Publication date: 15-12-2015 18:11
Sylvain Lannebère and Mário Silveirinha published in Nature Communications a research article about a nanoscale device (called “optical meta-atom”) that may in ideal circumstances trap a quantized amount of light with an infinite lifetime.The confinement of light in some region of space is typically achieved with the help of mirrors or other specially engineered material structures. However, light is an object difficult to tame: no matter how elaborate are the constructions used to keep light in, it always finds its way out and the lifetime of the light oscillations in a cavity is always finite. Hence, the goal of confining light indefinitely—even in theory—has remained elusive. Now, Lannebère and Silveirinha found that under very peculiar circumstances –using materials with a vanishing permittivity– there is an opportunity to suppress the radiation loss. Based on this idea, they proposed an “optical meta-atom” that can store a quantized amount of light – being the stored energy precisely determined, similar to the energy quantization of electrons in real atoms – in a nanoscale volume. The trick to let the incoming light in and prevent it to escape afterwards relies on a nonlinear effect that enables squeezing the light wavelength in the core until it reaches a critical value for which the light is perfectly screened by the meta-atom walls. It is envisioned that this meta-atom can be an embryo for future optical memories and that this idea may contribute to the on-going effort of finding competitive alternatives to the standard silicon technologies based on photonic integrated platforms with their unbeatable switching times and transmission capacity. This research has its origin in a project funded by Instituto de Telecomunicações (IT) developed in the University of Coimbra.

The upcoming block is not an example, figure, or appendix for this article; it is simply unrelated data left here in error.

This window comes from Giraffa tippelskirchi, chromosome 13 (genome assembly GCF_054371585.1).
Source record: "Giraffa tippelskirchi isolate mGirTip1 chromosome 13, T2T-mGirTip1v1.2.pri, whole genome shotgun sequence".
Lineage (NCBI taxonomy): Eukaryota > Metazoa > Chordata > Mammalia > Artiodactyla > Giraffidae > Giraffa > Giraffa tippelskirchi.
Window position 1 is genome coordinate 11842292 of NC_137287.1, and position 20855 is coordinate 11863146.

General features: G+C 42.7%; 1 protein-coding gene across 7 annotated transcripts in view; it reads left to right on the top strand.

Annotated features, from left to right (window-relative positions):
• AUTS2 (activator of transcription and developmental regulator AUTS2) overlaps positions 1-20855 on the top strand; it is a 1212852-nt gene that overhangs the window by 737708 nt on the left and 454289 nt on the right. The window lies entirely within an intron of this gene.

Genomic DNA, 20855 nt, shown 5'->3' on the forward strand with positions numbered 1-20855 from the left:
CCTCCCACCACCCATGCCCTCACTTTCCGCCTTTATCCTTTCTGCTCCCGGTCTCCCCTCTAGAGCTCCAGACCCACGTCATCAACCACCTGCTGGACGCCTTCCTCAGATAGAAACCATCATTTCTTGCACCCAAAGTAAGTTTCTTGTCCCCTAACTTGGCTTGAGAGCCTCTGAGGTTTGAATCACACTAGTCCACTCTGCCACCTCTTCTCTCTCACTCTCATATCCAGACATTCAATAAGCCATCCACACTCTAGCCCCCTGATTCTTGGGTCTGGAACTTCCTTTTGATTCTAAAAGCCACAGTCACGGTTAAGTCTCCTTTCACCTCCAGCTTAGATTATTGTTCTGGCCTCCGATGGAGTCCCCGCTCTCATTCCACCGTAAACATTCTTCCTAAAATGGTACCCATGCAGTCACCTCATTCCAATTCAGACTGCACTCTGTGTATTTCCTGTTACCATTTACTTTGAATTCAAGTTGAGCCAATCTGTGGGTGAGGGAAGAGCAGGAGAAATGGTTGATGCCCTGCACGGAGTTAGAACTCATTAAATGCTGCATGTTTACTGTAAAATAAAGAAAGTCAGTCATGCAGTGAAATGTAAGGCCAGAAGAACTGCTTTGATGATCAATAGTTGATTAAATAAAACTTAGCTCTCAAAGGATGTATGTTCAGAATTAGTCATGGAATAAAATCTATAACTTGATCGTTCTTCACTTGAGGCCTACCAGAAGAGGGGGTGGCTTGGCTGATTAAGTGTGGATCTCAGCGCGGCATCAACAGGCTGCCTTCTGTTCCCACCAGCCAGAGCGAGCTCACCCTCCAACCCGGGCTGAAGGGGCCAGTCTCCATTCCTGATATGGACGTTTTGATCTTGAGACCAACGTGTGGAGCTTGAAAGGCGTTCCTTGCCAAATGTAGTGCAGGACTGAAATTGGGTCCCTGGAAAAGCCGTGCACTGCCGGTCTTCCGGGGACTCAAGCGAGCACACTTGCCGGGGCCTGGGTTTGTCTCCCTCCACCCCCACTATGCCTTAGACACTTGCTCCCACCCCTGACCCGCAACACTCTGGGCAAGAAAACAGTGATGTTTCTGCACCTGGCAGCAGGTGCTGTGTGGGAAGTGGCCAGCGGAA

A news release on this study can be found in Phys.org (follow the link below).
The article is available in open-access in